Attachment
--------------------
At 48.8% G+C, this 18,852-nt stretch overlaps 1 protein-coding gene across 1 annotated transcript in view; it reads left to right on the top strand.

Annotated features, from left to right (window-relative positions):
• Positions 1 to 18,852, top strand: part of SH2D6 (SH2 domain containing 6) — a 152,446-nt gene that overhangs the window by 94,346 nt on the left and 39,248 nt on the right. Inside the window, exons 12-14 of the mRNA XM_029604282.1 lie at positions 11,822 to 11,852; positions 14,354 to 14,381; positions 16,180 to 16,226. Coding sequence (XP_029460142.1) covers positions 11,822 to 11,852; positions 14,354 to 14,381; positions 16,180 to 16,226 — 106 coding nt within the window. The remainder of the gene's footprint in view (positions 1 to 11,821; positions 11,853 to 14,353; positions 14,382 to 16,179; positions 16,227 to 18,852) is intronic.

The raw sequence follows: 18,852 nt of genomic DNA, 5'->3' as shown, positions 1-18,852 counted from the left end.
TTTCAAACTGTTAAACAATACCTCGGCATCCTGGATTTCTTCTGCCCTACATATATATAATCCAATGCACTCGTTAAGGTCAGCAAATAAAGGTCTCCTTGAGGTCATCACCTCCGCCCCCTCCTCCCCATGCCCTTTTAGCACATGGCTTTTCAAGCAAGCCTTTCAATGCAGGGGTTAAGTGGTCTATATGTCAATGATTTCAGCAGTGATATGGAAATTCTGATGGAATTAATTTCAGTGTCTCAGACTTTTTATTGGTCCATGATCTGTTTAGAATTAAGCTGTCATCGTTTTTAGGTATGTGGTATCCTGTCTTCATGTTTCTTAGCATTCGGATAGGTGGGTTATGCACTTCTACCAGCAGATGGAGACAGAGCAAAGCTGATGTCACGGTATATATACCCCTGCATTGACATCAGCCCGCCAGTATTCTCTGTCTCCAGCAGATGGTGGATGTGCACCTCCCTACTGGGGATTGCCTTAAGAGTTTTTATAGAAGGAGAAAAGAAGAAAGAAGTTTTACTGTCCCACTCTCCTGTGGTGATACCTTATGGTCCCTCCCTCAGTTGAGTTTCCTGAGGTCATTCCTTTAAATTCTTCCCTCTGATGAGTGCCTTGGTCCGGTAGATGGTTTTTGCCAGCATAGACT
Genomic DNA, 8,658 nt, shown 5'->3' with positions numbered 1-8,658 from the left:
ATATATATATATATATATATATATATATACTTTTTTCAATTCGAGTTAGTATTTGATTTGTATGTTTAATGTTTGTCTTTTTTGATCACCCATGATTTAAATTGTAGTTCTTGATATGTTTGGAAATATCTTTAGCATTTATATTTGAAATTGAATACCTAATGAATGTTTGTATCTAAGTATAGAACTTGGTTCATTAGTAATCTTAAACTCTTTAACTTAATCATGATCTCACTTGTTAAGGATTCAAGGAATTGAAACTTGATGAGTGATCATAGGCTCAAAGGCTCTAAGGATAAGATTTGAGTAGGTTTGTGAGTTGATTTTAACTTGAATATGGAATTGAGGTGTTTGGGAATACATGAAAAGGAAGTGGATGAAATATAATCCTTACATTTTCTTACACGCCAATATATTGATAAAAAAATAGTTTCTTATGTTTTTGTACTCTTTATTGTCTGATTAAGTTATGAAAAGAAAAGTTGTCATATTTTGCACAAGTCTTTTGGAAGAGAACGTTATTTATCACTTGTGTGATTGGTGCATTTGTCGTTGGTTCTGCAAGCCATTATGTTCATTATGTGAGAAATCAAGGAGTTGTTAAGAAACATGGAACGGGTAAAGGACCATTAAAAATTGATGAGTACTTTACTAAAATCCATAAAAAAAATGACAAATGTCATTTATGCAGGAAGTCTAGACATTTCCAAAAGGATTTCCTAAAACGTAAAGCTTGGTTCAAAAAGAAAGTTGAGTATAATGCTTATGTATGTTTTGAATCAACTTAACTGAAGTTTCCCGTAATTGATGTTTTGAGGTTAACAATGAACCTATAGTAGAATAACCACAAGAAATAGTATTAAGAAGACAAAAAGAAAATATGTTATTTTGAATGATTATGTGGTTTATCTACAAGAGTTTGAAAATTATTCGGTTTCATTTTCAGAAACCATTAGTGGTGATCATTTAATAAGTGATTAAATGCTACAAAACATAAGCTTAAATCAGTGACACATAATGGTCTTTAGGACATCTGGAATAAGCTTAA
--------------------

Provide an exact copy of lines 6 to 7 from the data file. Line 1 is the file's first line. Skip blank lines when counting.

Genomic DNA, 8,658 nt, shown 5'->3' with positions numbered 1-8,658 from the left:
ATATATATATATATATATATATATATATACTTTTTTCAATTCGAGTTAGTATTTGATTTGTATGTTTAATGTTTGTCTTTTTTGATCACCCATGATTTAAATTGTAGTTCTTGATATGTTTGGAAATATCTTTAGCATTTATATTTGAAATTGAATACCTAATGAATGTTTGTATCTAAGTATAGAACTTGGTTCATTAGTAATCTTAAACTCTTTAACTTAATCATGATCTCACTTGTTAAGGATTCAAGGAATTGAAACTTGATGAGTGATCATAGGCTCAAAGGCTCTAAGGATAAGATTTGAGTAGGTTTGTGAGTTGATTTTAACTTGAATATGGAATTGAGGTGTTTGGGAATACATGAAAAGGAAGTGGATGAAATATAATCCTTACATTTTCTTACACGCCAATATATTGATAAAAAAATAGTTTCTTATGTTTTTGTACTCTTTATTGTCTGATTAAGTTATGAAAAGAAAAGTTGTCATATTTTGCACAAGTCTTTTGGAAGAGAACGTTATTTATCACTTGTGTGATTGGTGCATTTGTCGTTGGTTCTGCAAGCCATTATGTTCATTATGTGAGAAATCAAGGAGTTGTTAAGAAACATGGAACGGGTAAAGGACCATTAAAAATTGATGAGTACTTTACTAAAATCCATAAAAAAAATGACAAATGTCATTTATGCAGGAAGTCTAGACATTTCCAAAAGGATTTCCTAAAACGTAAAGCTTGGTTCAAAAAGAAAGTTGAGTATAATGCTTATGTATGTTTTGAATCAACTTAACTGAAGTTTCCCGTAATTGATGTTTTGAGGTTAACAATGAACCTATAGTAGAATAACCACAAGAAATAGTATTAAGAAGACAAAAAGAAAATATGTTATTTTGAATGATTATGTGGTTTATCTACAAGAGTTTGAAAATTATTCGGTTTCATTTTCAGAAACCATTAGTGGTGATCATTTAATAAGTGATTAAATGCTACAAAACATAAGCTTAAATCAGTGACACATAATGGTCTTTAGGACATCTGGAATAAGCTTAA